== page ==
Mbulelo Mabizela pictured here during his time at NFD side Royal Eagles. Photo: Muzi Ntombela/BackpagePix
In order to be considered among the all-time football greats it is essential that one be blessed with a combination of talent, good attitude and plain luck. In the cases of the following players, they certainly had/have as much talent as the all-time greats but lacked one of the other traits mentioned.

1. Mbulelo “OJ” Mabizela (South Africa)

Mabizela was once one of the hottest properties in South African football. After inspiring Orlando Pirates to a pre-season win over English giants Tottenham Hotspur in 2003, he earned a move to White Heart Lane. Mabizela had the technical qualities to succeed in England and even scored a cracking goal during his Premier League debut against Leicester which is actually regarded as being one of the best Spurs goals of the Premier League era. Unfortunately the Pietermaritzburg-born player’s career was plagued by disciplinary issues.

2. Ricardo Quaresma (Portugal)

During his younger years, Quaresma was regarded as a more technically gifted player than his Portuguese compatriot Cristiano Ronaldo. Quaresma earned a move to Barcelona in 2003 which was unsuccessful. He then returned to his homeland with Porto and won everything there was to win in Portugal. Quaresma had all the natural skills to become one of the best in the world but struggled for consistency, so much so that he only made his first World Cup appearance in 2018, aged 34. He was however part of the European Championship-winning Portugal side of 2016 and scored a crucial goal in the last 16 phase of the tournament against Croatia. He also scored the winning spot-kick for his side in their quarter-final win over Poland in the penalty shoot-out.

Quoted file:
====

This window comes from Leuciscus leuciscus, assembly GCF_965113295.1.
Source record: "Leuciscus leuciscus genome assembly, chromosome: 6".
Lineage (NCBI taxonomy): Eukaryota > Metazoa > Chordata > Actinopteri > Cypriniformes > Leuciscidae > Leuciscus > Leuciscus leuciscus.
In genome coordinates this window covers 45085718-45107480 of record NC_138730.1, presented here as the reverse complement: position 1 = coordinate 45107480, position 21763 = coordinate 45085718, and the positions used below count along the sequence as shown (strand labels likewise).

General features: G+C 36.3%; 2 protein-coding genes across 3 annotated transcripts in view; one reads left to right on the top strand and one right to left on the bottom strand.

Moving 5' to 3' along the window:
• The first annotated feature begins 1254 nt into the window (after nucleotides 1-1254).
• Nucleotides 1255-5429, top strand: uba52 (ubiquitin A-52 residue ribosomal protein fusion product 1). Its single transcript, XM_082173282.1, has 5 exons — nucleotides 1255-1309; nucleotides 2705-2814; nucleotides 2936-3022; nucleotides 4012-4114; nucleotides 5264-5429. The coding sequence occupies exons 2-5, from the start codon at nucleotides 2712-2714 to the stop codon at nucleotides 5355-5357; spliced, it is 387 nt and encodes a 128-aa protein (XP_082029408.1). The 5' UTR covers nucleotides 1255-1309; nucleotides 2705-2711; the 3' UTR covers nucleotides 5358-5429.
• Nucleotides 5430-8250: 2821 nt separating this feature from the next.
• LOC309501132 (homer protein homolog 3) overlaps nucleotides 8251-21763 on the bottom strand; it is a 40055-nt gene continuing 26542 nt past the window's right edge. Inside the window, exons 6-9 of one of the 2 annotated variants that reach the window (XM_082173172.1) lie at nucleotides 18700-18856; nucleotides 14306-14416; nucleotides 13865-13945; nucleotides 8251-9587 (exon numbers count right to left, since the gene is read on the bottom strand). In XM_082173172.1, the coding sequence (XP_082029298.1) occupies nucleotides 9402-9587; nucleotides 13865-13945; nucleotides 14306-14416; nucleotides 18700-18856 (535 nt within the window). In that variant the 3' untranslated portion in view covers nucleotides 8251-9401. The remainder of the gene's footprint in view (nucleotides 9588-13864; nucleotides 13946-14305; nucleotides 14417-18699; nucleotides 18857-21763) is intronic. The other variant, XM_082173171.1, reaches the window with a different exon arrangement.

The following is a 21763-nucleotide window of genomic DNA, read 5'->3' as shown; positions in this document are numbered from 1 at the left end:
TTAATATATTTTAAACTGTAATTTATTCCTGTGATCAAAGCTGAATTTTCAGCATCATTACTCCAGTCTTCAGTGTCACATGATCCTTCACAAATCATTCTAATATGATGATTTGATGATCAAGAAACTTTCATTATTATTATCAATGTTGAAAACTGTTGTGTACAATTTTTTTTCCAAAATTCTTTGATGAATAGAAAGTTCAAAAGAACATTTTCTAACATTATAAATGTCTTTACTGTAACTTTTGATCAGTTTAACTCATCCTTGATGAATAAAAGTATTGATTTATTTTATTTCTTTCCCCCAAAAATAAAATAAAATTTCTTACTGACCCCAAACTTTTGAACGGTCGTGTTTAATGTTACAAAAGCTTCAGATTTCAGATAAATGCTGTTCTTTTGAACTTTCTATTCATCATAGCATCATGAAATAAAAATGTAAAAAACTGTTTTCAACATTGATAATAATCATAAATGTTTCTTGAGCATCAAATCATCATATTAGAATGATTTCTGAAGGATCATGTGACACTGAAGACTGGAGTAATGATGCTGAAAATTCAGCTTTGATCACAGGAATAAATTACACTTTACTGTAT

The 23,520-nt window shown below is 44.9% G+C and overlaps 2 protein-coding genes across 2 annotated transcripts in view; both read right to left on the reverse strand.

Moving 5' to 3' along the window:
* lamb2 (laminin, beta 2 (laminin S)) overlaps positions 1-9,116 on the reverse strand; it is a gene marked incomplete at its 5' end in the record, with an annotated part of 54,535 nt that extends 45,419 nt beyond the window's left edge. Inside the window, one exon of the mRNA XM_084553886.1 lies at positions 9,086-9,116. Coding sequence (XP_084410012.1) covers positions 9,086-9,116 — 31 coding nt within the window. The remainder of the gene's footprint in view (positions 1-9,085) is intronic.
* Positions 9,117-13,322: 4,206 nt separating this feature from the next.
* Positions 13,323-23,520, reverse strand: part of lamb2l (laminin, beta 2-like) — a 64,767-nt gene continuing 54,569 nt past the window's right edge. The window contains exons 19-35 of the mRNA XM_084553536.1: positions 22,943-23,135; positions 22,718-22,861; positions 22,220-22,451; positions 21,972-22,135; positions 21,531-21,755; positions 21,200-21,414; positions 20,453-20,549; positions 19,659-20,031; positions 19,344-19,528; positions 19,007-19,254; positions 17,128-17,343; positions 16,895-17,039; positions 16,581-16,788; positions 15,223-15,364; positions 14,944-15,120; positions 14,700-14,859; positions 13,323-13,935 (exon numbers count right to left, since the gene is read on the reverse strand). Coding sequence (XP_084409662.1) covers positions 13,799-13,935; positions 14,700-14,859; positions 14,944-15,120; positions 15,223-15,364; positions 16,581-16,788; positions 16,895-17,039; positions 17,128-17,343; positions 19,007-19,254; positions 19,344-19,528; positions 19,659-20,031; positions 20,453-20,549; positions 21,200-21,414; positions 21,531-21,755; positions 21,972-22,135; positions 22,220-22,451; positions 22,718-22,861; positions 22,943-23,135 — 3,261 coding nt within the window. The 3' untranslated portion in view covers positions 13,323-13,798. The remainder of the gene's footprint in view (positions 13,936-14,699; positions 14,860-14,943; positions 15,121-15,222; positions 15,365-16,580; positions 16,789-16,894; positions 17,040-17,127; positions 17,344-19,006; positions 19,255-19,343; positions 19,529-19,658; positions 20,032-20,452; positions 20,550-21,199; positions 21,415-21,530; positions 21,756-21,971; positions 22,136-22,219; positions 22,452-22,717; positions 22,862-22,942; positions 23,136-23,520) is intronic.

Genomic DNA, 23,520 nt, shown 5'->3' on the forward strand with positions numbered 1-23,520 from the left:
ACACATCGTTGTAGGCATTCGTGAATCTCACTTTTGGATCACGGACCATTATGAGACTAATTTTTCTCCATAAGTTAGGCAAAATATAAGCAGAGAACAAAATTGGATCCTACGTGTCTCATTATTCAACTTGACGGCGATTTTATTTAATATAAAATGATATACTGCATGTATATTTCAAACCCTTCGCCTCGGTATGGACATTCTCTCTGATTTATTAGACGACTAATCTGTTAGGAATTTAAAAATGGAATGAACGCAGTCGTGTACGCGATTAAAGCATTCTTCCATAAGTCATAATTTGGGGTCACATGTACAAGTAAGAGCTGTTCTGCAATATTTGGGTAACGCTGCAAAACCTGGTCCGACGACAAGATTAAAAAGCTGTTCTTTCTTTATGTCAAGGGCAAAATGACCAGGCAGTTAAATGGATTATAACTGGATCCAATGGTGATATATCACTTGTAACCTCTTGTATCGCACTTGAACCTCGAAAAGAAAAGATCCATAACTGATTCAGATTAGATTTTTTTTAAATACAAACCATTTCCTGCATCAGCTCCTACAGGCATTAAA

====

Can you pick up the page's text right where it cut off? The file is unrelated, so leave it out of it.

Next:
3. Robinho (Brazil)

Once touted as being “the new Pele” Robinho was expected to become the face of Brazilian football during his younger years. He earned a move to Real Madrid from Santos in 2005 and was largely inconsistent for Los Blancos. Robinho did show flashes of brilliance throughout his career but never reached the same heights as a fellow South American that he used to be regularly compared to 10 years ago: Lionel Messi.

4. Adriano (Brazil)

In large part, Brazil’s failure to win a football World Cup since 2002 has been due to their inability to find a prolific number nine since the retirement of the legendary Ronaldo.

Inter Milan signed Adriano for a second time in 2004 after prolific spells with Fiorentina and Parma and he quickly become one of the best forwards in the Serie A and became touted as the successor to Ronaldo. Adriano went on to lead his country to the 2004 Copa America title and finished as the top scorer during the tournament.

Adriano’s career took a downward spiral in late 2004 following the death of his father Almir whom he was very close to. This led to battles with depression as well as off the field issues which impacted on his work ethic and performances. Adriano had decent spells in Brazil with Flamengo and Sao Paulo since but failed to achieve what he was capable of doing.

According to reports from Brazil, Adriano is now once again living in the Brazilian Favelas and has been linked to criminal syndicates. In 2014, he was cleared of drug trafficking charges.

5. George Best (Northern Ireland)

George Best is regarded as being one of the best Manchester United players of all time and did help the club to two league titles and one European Cup triumph. What is often overlooked is that Best went on to play for 16 clubs in less than 10 years after leaving United.

Best had immense dribbling and finishing ability but lacked the same desire to win as Pele and Diego Maradona which showed during the final decade of his career.

@EshlinV


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